Bovis ISSN 2398-2993

Patent urachus

Synonym(s): persistent urachus

Contributor(s): Louise Cox-O’Shea, Vetstream Ltd , Ben Dustan

Introduction

  • Cause: congenital and acquired forms of failure of the urachus to occlude at the umbilicus. Acquired types may be associated with systemic debilitation and/or umbilical infection.
  • Signs: presents within first 2 weeks of life with moist umbilicus and leakage of urine from the patent urachus. In acquired forms there may be severe systemic signs in a compromised neonatal calf.
  • Diagnosis: history, signs.
  • Treatment: medical vs surgical, local umbilical cleaning/skin protection, possibly cautery, primary problem care and surgical resection of the umbilical remnants with persistent cases.
  • Prognosis: guarded in systemically ill calves.

Pathogenesis

Pathophysiology

Congenital urachus syndrome

  • Urachus never closes at birth .
  • Unknown etiology possibly due to distention from cord torsion in utero or during delivery leading to tension of the umbilicus, dilation of the urachus and preventing occlusion/ incomplete urachal involution.
  • Often accompanied by other congenital abnormalities.

Acquired urachus syndrome

  • Re-opens post-partum as the dried umbilical stump falls off.
  • Associated with umbilical infection/inflammation.
  • Any cause of increased intra-abdominal pressure, eg meconium retention (tenesmus, dysuria etc).
  • Excessive wetness or trauma to the umbilical stump, eg iatrogenic, over-zealous dam, etc.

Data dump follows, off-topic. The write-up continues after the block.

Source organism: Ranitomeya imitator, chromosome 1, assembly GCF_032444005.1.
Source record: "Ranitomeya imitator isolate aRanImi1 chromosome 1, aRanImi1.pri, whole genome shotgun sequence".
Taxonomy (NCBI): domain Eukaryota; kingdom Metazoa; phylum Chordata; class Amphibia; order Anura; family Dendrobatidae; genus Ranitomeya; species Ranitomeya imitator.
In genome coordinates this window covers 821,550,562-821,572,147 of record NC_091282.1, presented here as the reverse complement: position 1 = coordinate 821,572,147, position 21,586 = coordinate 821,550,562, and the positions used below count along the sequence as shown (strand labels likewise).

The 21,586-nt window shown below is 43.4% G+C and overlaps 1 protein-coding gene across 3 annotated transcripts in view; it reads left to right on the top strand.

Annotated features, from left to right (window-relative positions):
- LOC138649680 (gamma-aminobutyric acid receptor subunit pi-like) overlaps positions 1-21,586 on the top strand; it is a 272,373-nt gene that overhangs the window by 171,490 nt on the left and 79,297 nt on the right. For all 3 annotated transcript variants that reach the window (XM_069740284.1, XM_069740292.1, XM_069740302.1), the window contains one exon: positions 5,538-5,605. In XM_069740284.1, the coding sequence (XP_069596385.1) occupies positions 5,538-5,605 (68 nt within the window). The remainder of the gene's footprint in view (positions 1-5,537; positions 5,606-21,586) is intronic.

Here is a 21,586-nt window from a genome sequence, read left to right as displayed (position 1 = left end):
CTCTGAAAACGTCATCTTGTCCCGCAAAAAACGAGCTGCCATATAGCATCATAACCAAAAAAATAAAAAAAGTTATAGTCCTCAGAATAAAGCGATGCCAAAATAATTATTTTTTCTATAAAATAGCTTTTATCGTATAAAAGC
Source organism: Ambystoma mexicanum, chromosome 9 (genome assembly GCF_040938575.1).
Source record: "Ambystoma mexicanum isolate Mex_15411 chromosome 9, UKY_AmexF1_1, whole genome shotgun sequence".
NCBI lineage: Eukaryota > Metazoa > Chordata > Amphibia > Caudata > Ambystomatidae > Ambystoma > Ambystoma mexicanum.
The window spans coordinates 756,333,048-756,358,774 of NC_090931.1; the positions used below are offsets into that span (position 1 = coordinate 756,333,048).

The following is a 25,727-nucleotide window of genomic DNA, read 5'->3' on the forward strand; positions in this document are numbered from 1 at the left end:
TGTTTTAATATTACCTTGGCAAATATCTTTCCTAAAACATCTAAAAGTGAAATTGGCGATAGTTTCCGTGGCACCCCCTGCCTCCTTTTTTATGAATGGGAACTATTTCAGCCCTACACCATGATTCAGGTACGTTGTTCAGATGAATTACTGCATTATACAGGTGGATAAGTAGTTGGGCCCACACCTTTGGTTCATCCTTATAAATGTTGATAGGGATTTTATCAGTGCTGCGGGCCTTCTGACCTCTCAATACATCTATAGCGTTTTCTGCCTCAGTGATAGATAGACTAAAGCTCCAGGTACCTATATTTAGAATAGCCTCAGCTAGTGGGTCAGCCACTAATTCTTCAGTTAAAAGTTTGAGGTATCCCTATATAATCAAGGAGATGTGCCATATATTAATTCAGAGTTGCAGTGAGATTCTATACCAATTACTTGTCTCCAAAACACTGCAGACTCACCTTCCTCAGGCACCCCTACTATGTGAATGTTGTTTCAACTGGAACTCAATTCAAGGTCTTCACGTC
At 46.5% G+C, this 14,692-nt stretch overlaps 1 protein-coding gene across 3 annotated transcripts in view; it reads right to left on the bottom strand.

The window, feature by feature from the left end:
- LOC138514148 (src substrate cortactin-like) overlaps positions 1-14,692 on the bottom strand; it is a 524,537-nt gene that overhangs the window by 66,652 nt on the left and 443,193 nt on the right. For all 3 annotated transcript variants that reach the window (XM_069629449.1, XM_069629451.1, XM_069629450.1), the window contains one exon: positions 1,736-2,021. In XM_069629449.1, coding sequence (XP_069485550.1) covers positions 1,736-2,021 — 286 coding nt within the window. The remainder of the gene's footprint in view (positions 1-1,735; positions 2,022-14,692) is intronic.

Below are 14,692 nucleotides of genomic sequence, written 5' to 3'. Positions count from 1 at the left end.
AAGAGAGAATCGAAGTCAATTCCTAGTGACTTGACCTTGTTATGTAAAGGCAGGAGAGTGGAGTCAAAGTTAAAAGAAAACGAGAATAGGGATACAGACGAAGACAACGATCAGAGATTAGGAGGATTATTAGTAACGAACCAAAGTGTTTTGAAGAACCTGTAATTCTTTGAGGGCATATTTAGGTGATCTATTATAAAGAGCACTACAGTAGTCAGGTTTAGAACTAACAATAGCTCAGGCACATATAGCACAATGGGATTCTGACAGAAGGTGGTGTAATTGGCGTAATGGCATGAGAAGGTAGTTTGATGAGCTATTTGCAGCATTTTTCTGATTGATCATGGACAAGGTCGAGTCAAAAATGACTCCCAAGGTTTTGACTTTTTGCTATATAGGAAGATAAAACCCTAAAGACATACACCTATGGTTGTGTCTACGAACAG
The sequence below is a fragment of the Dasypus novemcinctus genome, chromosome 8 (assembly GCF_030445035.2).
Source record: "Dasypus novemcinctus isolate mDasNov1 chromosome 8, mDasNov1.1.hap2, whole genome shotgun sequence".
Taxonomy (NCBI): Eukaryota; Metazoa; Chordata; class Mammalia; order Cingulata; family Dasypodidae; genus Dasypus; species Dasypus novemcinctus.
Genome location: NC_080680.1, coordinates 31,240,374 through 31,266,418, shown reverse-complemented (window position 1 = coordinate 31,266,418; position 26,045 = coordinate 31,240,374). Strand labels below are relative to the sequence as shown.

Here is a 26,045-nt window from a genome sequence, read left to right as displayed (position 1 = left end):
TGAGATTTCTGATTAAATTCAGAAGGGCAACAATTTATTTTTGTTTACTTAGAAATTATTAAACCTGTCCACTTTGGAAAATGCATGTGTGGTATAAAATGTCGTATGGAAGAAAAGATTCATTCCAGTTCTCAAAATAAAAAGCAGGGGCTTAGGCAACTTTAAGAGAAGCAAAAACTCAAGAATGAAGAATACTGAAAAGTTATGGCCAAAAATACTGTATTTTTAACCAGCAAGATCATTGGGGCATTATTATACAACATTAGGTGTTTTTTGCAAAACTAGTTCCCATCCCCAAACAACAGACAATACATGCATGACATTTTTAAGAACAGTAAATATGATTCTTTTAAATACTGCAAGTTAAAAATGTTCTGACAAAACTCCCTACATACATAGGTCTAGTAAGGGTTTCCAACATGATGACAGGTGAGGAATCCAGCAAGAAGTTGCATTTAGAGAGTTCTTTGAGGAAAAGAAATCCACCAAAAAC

• Prolonged recumbency in debilitated calves.
  • Urine leakage   →   persistent irritation and potential source of infection.
  • Urachal wall thinner than bladder wall and hence more prone to rupture.
  • Spread of infection to intra abdominal umbilical remnants common in calves. Ascending infection can affect the bladder and if infection tracks up the umbilical blood vessels, the liver.

Timecourse

  • Acquired forms develop in the first 2 weeks of life.
  • Congenital forms are present at birth.

Diagnosis

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Treatment

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Prevention

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Outcomes

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Further Reading

Publications

Refereed Papers

  • Recent references from PubMed and VetMedResource.
  • Nikahval B & Ahrari Khafi M S (2013) Congenital persistent urachus, urethral obstruction and uroperitoneum in a calf. Iranian J Vet Res14 (2), 158-160.
  • Braun U & Nuss K (2015) Uroperitoneum in cattle: Ultrasonographic findings, diagnosis and treatment. Acta Vet Scand 57(1), 36 PubMed.

Other sources of information

  • Bishop Y (2005) Ed The Veterinary Formulary. 6th edn. Pharmaceutical Press. ISBN: 0-85369-579-2.


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